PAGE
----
I recently finished my work on a physical installation in the new finn.no store (“En slags butikk“). I’ve covered a couple of the more technical aspects of this in my two previous posts – here’s a more accessible overview of the installation :-)
The installation is basically a motion controlled slideshow. Swipe your hand to the left over the Leap Motion sensor (mounted in the left wooden box in the picture) and the current picture slides left and a new picture slides in from the right. Swipe your hand to the right, and the opposite happens.
The pictures shown are from typical vacation destinations – the idea being that store visitors would snap selfies of themselves in front of the canvas, upload them to Instagram (tagged with #enslagsbutikk) and thereby have the chance to win an actual vacation.
Functionally simple enough, but not without challenges:
- The installation is located in a somewhat spacious room with lots of light that might confuse the Leap Motion
- The built-in gestures that come with the Leap Motion API don’t include a generic full hand gesture, so I had to solve it without using those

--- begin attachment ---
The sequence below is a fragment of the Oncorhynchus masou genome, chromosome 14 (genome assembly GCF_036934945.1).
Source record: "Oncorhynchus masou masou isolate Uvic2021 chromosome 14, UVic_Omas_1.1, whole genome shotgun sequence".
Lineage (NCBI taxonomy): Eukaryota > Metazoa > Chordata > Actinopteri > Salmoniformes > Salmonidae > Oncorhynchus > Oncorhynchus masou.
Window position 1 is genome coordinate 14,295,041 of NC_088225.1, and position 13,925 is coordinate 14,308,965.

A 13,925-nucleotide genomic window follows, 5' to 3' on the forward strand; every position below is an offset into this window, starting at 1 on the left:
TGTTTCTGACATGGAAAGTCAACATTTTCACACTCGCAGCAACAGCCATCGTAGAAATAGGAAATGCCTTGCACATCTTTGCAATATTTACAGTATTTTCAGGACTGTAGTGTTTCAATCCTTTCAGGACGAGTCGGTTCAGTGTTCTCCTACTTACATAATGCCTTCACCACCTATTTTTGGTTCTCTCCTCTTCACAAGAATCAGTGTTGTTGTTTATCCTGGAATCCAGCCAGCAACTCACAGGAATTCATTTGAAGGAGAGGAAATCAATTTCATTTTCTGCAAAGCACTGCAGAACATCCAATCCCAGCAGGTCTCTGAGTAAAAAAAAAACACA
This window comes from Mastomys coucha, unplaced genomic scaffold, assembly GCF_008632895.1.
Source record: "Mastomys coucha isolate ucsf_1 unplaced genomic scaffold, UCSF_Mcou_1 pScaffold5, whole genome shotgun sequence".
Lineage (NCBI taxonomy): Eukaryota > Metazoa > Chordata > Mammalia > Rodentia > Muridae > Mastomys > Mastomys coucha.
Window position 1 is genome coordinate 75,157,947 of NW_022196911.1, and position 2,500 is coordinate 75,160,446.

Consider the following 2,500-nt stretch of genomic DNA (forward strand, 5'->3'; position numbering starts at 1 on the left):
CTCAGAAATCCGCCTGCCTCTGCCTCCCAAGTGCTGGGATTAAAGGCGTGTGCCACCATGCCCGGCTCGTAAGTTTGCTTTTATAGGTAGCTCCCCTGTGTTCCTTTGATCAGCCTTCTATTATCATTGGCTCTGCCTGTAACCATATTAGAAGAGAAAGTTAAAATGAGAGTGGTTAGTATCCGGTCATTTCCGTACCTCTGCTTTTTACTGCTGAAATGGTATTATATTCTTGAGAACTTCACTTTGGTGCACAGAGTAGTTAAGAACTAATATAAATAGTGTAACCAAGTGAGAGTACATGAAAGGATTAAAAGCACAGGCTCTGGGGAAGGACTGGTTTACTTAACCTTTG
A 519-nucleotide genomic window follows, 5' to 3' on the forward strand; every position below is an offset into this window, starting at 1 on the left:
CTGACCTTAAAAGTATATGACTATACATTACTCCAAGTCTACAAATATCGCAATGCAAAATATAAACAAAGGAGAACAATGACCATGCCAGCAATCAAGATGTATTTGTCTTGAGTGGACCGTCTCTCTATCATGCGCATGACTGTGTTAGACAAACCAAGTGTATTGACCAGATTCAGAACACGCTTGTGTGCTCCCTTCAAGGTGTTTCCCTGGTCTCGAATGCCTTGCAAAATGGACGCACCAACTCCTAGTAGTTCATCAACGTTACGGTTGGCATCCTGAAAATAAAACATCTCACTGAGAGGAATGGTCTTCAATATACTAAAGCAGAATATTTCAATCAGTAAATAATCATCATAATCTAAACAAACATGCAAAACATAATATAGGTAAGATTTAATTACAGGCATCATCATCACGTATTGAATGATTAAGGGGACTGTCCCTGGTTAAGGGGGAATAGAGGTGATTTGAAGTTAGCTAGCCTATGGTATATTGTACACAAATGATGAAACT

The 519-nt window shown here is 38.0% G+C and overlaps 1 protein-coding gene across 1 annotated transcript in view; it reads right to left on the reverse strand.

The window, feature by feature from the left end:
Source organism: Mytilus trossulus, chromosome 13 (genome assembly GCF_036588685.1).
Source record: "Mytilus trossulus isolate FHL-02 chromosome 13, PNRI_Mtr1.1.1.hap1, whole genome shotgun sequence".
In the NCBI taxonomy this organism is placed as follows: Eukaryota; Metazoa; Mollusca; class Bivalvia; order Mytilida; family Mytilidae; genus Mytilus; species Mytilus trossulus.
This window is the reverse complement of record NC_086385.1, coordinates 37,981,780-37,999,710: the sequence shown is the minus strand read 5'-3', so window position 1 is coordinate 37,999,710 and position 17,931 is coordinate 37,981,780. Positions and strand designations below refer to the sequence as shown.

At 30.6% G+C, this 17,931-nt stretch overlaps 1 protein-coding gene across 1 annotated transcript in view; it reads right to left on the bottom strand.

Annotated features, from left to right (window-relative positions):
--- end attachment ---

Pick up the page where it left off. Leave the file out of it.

- Given that the whole point was that people would take pictures of themselves in front of the canvas, the projection had to be done from the rear (to avoid shadows)
- Quite a bit of fiddling around and optimization had to be done to ensure a good enough motion detection reliability
The biggest issue in bullet point 4 above was that the store visitors were swiping their hands too close to the Leap Motion sensor. Swipes in the 0 to 4 centimeter zone would go undetected.
Since this proximity blind zone is a physical sensor limit with the Leap Motion, the only way to make sure people kept their hands far enough away was to mount a physical barrier that still didn’t block too much of the sensor’s view. I ended up milling a simple frame on Jens Dyvik‘s excellent CNC milling machine (a Shopbot) and mounting it around the sensor recess:
Although the main point of the frame is to keep swipes at a minimum distance from the sensor, it also provides two more advantages:
- It limits the sensor’s side view, reducing “false positives”, ie. hand movements that the user didn’t intend as a swipe
- It reduces light pollution from lighting sources in the room, improving the sensor’s frame rate
Summary time! Here’s what I did on this job:
- Coded and otherwise made the slideshow app in Unity3d, hooking into Leap Motion’s Unity3D API
- Specified how the Leap Motion sensor needed to be mounted to function well, including guidelines for the ambient lighting
- Milled out a standoff frame to improve sensor accuracy
- Set up a PC to run the app